I agree if you want fritzing to route a PCB from a schematic your looking at awful routing choices and many connections left unrouted  at which you will have to do it by hand having to deal with the programs poor choices . I like Sprint-layout easy to use you can make custom parts aside from the libraries it already has and saves to gerber and many other widely supported file types. also has nice options for printing if you plan to etch at home.
I could print the Arduino logo on a box of cereal and sell it as "Arduin-O's"

From the looks of it, Eagle would be a good option.

Fitzring is just not right!! If you use Linux, you can also have a look at KiCAD. It's another option.

Or, if you have access to it and an infinite amount of patience, you can always route your board in AutoCAD. LOL I have seen it done... although the board took my then manager about a month to route. I did it in a day with OrCAD (I had a license in college for it).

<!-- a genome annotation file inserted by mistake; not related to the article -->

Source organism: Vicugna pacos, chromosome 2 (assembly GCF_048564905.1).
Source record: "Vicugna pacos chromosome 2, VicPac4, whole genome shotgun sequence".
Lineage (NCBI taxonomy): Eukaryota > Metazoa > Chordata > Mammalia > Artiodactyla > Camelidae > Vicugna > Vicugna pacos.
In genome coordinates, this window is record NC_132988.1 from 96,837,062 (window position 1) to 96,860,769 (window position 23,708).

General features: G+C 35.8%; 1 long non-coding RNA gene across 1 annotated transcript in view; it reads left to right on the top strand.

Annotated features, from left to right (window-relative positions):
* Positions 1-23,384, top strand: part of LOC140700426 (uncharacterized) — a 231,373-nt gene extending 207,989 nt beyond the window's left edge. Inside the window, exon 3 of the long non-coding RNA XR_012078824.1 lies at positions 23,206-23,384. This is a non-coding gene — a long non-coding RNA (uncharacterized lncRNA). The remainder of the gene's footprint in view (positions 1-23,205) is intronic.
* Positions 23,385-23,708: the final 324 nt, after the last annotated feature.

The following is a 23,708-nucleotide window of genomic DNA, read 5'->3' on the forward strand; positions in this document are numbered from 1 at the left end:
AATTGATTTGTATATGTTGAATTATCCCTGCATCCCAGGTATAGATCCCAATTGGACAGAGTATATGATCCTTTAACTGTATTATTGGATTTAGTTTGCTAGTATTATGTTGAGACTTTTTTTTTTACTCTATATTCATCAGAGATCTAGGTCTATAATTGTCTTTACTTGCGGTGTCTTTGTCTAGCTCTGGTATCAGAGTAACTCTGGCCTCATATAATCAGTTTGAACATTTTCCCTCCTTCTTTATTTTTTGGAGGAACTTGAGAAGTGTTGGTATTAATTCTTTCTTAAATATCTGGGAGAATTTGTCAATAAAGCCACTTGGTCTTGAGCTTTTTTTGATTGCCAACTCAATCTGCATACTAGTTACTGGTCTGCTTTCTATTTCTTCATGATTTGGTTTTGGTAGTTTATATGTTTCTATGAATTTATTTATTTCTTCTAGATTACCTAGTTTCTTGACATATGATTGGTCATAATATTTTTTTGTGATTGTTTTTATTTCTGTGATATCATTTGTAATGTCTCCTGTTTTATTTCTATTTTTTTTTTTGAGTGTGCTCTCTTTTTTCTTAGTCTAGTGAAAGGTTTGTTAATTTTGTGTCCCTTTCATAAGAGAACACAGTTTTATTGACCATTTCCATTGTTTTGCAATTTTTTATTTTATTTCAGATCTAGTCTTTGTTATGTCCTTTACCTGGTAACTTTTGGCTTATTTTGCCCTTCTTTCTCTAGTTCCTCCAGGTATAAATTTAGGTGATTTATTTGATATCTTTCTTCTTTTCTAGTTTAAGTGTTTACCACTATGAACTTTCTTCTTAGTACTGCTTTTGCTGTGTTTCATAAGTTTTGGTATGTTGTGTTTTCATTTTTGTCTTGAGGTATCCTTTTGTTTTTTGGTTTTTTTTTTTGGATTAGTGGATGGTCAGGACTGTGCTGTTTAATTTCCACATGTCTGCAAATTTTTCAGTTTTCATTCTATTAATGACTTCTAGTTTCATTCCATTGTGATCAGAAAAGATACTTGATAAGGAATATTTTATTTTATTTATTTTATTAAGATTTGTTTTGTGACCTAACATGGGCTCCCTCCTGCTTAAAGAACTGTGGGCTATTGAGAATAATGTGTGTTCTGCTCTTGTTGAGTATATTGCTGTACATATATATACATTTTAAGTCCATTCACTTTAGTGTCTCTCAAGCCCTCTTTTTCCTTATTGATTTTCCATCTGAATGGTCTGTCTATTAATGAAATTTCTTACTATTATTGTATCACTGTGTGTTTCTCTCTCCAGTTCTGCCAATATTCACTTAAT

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Nota também que eu não me responsabilizo por parvoíces escritas neste espaço pelo que se vais seguir algo dito por mim, entende que o farás por tua conta e risco.

Dito isto, mensagens pessoais só se forem pessoais, ou seja, se já interagimos de alguma forma no passado ou se me pretendes convidar para uma churrascada com cerveja (paga por ti, obviamente).

liudr

I also suggest EAGLE. On the other hand, you should consider an enclosure. Trying to fit a PCB into boxes is pretty hard, while having a box in front of you and then design the PCB to fit inside the box may be easier.

CrossRoads

#5
Oct 23, 2011, 07:36 am Last Edit: Oct 23, 2011, 07:39 am by CrossRoads Reason: 1
Is there an eagle symbol for the 74hc4511/74hct4511? I am not able to find it.

Never mind, did a search for "7-segment decoder" and it came up.